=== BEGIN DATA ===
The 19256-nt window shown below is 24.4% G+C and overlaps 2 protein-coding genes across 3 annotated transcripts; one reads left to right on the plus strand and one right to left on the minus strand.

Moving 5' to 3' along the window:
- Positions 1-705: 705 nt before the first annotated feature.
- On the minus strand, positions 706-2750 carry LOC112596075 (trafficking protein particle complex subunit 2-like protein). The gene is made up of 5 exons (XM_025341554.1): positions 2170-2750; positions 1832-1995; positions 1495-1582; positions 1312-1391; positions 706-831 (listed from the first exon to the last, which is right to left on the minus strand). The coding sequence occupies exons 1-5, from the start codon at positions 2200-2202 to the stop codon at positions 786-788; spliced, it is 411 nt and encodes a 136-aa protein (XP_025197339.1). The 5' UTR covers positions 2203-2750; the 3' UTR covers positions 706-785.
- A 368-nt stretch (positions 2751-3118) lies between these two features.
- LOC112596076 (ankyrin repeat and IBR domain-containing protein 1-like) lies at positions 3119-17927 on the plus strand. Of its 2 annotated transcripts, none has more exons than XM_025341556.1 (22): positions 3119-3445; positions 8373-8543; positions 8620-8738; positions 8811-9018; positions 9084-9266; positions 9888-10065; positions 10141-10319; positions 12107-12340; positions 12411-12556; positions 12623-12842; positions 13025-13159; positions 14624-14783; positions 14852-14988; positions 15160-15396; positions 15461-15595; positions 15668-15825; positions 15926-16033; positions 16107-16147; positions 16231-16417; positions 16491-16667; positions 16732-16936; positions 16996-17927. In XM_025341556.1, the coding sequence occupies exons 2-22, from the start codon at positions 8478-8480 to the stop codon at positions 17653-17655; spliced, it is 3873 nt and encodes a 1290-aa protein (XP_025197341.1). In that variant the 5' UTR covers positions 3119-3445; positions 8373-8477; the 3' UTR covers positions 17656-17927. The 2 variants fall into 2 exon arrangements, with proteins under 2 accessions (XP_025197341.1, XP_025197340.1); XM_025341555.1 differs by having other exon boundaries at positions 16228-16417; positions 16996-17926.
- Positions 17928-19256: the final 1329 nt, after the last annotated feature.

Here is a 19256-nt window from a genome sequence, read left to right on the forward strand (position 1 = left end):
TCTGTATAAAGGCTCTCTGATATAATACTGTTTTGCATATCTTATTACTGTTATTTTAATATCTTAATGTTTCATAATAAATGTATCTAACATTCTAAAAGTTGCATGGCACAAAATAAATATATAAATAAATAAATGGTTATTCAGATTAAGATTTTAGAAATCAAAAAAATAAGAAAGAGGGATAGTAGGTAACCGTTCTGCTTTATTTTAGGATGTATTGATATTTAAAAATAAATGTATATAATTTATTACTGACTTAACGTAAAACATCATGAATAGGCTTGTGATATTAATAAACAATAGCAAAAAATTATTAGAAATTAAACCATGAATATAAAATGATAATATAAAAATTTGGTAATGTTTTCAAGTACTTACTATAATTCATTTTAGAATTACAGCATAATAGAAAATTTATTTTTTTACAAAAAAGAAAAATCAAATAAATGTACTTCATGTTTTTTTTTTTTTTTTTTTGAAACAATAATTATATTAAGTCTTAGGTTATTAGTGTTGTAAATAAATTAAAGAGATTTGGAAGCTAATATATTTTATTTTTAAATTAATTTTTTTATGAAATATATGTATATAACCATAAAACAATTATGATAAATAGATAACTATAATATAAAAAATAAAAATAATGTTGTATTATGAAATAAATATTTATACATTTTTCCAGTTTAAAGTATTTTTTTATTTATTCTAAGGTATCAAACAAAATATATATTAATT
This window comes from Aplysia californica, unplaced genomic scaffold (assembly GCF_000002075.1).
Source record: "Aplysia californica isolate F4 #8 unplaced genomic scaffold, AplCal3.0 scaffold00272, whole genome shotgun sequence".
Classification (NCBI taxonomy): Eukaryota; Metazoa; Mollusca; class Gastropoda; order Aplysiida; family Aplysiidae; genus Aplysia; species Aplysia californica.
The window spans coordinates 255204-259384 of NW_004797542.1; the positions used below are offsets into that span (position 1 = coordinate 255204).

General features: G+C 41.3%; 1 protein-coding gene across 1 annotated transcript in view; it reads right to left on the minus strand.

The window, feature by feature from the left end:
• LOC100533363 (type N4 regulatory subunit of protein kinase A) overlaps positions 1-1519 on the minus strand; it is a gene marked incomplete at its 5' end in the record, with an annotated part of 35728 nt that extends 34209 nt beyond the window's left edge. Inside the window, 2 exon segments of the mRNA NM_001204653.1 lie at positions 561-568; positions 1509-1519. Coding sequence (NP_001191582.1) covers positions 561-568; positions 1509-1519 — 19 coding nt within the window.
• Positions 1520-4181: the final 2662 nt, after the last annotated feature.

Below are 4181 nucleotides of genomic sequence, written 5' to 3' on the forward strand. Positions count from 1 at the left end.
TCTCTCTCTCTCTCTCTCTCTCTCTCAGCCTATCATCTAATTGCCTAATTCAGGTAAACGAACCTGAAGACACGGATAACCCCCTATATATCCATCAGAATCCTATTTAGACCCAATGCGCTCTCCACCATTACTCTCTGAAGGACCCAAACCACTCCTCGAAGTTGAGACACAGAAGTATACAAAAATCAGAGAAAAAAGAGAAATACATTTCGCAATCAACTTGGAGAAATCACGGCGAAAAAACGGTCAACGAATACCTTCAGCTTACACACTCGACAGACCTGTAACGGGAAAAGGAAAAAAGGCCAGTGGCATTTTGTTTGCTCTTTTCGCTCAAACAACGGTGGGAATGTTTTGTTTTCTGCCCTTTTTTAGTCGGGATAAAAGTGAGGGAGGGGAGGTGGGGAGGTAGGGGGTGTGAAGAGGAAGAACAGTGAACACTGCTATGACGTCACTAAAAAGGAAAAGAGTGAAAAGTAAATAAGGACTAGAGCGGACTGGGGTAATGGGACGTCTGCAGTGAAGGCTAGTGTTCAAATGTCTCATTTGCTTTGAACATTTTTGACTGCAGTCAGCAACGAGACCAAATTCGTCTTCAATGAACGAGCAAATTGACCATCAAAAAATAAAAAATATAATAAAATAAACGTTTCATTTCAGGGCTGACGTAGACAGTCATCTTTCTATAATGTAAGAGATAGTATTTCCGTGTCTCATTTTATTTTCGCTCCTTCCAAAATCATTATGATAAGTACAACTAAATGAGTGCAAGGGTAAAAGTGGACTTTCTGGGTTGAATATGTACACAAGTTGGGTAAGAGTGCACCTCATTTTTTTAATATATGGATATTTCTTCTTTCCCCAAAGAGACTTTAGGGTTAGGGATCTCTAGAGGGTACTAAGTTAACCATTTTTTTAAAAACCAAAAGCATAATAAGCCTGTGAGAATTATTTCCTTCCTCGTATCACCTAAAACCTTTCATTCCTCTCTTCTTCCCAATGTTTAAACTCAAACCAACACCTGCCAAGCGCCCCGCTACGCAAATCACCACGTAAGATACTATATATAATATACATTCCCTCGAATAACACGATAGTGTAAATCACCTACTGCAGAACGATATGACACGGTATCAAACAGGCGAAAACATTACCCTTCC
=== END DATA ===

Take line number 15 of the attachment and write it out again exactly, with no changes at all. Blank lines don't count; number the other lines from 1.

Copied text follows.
The window, feature by feature from the left end: